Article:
Vancouver’s Gibson seeks to recall Portland’s Ted Wheeler


VANCOUVER, Wash. (KOIN) — Whatever it takes. That’s what Joey Gibson, the leader of the Vancouver-based right-wing group Patriot Prayer, said he’s willing to do in order to recall Portland Mayor Ted Wheeler from office, including coming together with people his group has opposed during a plethora of protests over the last year. 

“I’m asking that everyone comes together. I’m sick of the fighting in the streets. I’m done with that,” Gibson said Tuesday at a press conference from Vancouver. “I’m asking that we put our differences to the side and do whatever it takes to get 35,000 votes in order to recall this mayor who is corrupt and a liar and refuses to do what is right, refuses to be a good leader.”

Gibson’s call for a recall of Wheeler comes a day after the mayor announced the draft of a new ordinance aimed at regulating ongoing protests in Portland. 

Wheeler’s planned ordinance would issue “reasonable time, place and manner restrictions” that would allow protesters to exercise their constitutional rights but give the police commissioner greater tools to keep the peace and protesters separate, said the city attorney.

The mayor said he has “an urgency” to get this ordinance passed.

“The objective is to reduce street brawls and violence,” Wheeler said. “This is not the way we as Americans resolve our disputes…and it gives us more tools to deal with the protests.”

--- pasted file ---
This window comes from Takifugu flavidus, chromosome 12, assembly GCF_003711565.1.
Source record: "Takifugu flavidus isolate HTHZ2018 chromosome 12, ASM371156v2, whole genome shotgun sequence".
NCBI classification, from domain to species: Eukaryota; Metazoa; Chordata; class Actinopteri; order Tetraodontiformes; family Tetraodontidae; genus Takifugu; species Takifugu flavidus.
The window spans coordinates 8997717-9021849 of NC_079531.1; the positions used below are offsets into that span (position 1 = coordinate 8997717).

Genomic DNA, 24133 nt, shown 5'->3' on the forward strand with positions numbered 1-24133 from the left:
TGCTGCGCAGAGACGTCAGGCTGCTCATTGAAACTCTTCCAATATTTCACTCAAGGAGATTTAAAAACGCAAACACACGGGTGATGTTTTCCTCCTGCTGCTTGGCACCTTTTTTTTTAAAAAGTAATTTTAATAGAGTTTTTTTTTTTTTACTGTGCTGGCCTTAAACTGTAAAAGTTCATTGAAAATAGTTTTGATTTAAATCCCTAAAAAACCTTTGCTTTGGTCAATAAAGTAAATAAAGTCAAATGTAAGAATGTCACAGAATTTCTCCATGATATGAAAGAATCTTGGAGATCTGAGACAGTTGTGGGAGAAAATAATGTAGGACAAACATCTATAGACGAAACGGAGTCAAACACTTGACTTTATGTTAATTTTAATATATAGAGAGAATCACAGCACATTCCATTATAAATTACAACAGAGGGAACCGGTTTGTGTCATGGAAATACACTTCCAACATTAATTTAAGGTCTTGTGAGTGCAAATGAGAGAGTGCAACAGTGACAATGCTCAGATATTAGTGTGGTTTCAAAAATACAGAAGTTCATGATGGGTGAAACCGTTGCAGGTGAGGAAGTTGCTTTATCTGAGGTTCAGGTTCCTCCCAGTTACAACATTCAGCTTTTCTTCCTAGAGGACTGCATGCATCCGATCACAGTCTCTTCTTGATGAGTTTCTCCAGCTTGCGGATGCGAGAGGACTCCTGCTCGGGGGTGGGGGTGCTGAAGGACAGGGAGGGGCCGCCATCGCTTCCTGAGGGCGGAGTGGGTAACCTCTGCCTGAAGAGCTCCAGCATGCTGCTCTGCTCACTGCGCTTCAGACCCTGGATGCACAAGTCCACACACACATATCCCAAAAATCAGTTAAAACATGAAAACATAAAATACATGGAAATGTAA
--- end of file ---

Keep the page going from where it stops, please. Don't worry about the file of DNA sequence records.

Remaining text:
Gibson and Patriot Prayer have been major players in those ongoing protests, mostly opposing Antifa and other left-wing groups. 

On Saturday, Gibson and other protesters rallied in downtown against Wheeler. 

Gibson told KOIN 6 News the march was a reaction to Wheeler’s response to a recent protest about the fatal shooting of Patrick Kimmons. 

During that protest on October 7, a car that drove through the crowd was damaged when protesters started blocking his path and hitting the car. Police did not intervene but said they were monitoring the demonstration.

Gibson told KOIN 6 News his rally wasn’t about Kimmons’ death, but the police response to protesters getting out of control. 

“It’s unfortunate he lost his life, that’s not why we’re here,” Gibson said. 

Gibson said the march Saturday was about the “lack of response from the mayor.”

Now, Gibson seeks to recall Mayor Wheeler. But in order to do that, he needs a lot of people in Portland to agree with him.

According to the City of Portland, a recall petition requires 15 percent of registered Portland voters — based on the results of the last gubernatorial election, which happened in 2014 — to sign. That number, until it likely changes after the latest gubernatorial election on Nov. 6, is 35,925 signatures. If that number is approved, and a five-day resignation period, allowing the subject of the petition to resign, passes without a resignation, then a recall election would be held within 35 days. 

The Mayor’s office did not wish to comment on Gibson’s proposal. Mayor Wheeler, however, did tweet this minutes into Gibson’s press conference: 

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